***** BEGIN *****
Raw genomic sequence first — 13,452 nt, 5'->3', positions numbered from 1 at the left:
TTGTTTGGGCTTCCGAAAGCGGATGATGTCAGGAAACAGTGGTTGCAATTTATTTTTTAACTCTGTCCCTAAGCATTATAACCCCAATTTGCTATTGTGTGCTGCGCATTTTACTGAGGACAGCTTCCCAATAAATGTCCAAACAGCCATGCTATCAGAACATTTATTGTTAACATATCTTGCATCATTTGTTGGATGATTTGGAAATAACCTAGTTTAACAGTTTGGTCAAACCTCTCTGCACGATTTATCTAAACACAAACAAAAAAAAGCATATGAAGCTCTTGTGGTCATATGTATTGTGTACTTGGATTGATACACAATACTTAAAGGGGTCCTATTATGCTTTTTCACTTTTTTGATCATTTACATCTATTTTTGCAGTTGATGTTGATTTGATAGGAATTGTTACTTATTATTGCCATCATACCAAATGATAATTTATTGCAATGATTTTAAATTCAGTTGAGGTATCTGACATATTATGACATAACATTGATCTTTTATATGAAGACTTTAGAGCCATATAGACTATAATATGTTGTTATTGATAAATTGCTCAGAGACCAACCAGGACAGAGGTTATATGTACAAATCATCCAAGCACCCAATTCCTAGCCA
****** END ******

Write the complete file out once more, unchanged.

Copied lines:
Raw genomic sequence first — 13,452 nt, 5'->3', positions numbered from 1 at the left:
TTGTTTGGGCTTCCGAAAGCGGATGATGTCAGGAAACAGTGGTTGCAATTTATTTTTTAACTCTGTCCCTAAGCATTATAACCCCAATTTGCTATTGTGTGCTGCGCATTTTACTGAGGACAGCTTCCCAATAAATGTCCAAACAGCCATGCTATCAGAACATTTATTGTTAACATATCTTGCATCATTTGTTGGATGATTTGGAAATAACCTAGTTTAACAGTTTGGTCAAACCTCTCTGCACGATTTATCTAAACACAAACAAAAAAAAGCATATGAAGCTCTTGTGGTCATATGTATTGTGTACTTGGATTGATACACAATACTTAAAGGGGTCCTATTATGCTTTTTCACTTTTTTGATCATTTACATCTATTTTTGCAGTTGATGTTGATTTGATAGGAATTGTTACTTATTATTGCCATCATACCAAATGATAATTTATTGCAATGATTTTAAATTCAGTTGAGGTATCTGACATATTATGACATAACATTGATCTTTTATATGAAGACTTTAGAGCCATATAGACTATAATATGTTGTTATTGATAAATTGCTCAGAGACCAACCAGGACAGAGGTTATATGTACAAATCATCCAAGCACCCAATTCCTAGCCA